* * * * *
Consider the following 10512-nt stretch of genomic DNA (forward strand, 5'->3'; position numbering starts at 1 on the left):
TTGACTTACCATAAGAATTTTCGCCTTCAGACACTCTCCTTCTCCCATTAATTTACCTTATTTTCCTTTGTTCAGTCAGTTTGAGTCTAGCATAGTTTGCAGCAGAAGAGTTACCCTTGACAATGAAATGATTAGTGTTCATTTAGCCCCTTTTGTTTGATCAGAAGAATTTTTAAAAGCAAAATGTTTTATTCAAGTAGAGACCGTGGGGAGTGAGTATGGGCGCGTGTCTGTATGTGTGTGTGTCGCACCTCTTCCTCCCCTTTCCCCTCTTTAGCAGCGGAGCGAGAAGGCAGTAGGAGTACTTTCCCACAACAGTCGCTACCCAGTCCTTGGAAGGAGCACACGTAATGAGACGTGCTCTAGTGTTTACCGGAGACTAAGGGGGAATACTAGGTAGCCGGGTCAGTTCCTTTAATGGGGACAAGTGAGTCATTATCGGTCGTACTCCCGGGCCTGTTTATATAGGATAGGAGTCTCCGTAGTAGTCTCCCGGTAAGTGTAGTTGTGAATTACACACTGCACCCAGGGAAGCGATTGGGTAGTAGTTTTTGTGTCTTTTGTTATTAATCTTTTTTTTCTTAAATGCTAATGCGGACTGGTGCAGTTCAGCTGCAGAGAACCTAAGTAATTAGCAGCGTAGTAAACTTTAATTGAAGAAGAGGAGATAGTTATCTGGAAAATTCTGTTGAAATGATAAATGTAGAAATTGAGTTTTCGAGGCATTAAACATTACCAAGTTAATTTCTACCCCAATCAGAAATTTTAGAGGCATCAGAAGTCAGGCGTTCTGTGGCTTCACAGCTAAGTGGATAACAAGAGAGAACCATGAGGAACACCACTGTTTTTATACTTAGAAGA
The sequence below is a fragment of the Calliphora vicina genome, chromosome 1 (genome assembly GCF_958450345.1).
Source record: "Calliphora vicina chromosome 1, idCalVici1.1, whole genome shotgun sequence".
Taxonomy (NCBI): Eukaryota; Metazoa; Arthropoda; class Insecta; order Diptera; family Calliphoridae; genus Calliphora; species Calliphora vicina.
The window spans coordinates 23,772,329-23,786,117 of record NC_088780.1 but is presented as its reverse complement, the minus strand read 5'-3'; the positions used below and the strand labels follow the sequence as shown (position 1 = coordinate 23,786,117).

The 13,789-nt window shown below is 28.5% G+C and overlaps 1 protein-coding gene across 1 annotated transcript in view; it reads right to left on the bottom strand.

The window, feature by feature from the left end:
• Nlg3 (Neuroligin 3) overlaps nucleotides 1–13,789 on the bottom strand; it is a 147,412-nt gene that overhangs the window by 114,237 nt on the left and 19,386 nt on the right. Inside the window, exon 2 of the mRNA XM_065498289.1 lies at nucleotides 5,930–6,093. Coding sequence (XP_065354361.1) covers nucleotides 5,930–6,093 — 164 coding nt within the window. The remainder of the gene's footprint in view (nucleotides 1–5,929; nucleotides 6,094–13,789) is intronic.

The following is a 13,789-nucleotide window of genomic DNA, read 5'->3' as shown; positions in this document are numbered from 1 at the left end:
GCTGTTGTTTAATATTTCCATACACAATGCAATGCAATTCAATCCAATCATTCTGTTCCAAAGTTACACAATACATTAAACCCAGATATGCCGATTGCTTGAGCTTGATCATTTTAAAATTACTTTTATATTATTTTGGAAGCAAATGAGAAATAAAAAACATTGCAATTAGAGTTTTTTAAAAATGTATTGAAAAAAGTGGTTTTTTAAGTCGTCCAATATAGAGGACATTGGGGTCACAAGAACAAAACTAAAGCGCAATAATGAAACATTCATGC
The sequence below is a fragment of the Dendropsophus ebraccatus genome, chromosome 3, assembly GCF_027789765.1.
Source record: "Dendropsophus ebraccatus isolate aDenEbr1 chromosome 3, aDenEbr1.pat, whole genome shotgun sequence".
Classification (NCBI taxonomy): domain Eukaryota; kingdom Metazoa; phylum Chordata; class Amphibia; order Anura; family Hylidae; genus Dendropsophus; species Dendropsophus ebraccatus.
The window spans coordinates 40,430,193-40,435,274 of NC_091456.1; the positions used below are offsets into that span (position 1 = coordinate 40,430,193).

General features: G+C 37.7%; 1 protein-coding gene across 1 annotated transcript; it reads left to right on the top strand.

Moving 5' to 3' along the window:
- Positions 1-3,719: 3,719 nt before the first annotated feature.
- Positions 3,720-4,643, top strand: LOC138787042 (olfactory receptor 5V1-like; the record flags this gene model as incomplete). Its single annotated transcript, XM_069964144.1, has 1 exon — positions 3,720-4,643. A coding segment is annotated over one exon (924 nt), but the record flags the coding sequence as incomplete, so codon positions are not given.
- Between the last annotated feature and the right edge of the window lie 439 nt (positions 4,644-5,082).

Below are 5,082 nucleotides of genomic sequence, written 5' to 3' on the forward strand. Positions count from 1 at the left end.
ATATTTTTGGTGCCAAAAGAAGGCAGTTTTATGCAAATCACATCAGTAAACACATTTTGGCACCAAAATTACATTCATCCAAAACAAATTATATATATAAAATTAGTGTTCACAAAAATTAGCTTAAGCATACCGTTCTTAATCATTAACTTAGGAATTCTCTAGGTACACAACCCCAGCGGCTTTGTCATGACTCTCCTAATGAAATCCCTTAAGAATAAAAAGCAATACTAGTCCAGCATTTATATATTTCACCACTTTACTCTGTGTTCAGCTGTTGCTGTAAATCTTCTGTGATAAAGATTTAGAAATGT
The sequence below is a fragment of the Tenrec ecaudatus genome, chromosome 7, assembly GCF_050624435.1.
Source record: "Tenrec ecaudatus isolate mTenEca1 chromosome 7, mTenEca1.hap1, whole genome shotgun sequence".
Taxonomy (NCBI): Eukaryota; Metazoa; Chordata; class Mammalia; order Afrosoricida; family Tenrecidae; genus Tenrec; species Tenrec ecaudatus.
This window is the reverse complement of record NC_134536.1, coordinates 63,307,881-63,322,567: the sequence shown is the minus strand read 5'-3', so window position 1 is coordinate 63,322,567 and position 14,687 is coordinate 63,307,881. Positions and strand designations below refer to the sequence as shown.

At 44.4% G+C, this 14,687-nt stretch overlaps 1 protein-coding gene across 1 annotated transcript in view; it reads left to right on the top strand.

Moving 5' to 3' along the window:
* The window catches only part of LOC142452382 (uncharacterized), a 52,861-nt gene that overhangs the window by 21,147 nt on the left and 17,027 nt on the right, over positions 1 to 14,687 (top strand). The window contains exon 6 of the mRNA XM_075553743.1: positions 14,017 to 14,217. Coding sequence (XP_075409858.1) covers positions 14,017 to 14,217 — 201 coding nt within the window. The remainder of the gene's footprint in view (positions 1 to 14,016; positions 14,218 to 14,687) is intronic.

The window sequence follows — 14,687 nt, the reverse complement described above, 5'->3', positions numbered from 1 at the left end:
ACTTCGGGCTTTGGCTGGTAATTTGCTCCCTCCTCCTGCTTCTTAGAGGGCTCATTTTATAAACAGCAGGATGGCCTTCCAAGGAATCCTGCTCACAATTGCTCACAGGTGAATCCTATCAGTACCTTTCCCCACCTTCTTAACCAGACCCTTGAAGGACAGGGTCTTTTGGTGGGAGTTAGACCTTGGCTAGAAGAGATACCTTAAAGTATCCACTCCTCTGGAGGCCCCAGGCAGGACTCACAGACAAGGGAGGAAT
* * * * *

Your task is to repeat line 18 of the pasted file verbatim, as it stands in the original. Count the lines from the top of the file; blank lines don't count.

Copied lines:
- Positions 1-3,719: 3,719 nt before the first annotated feature.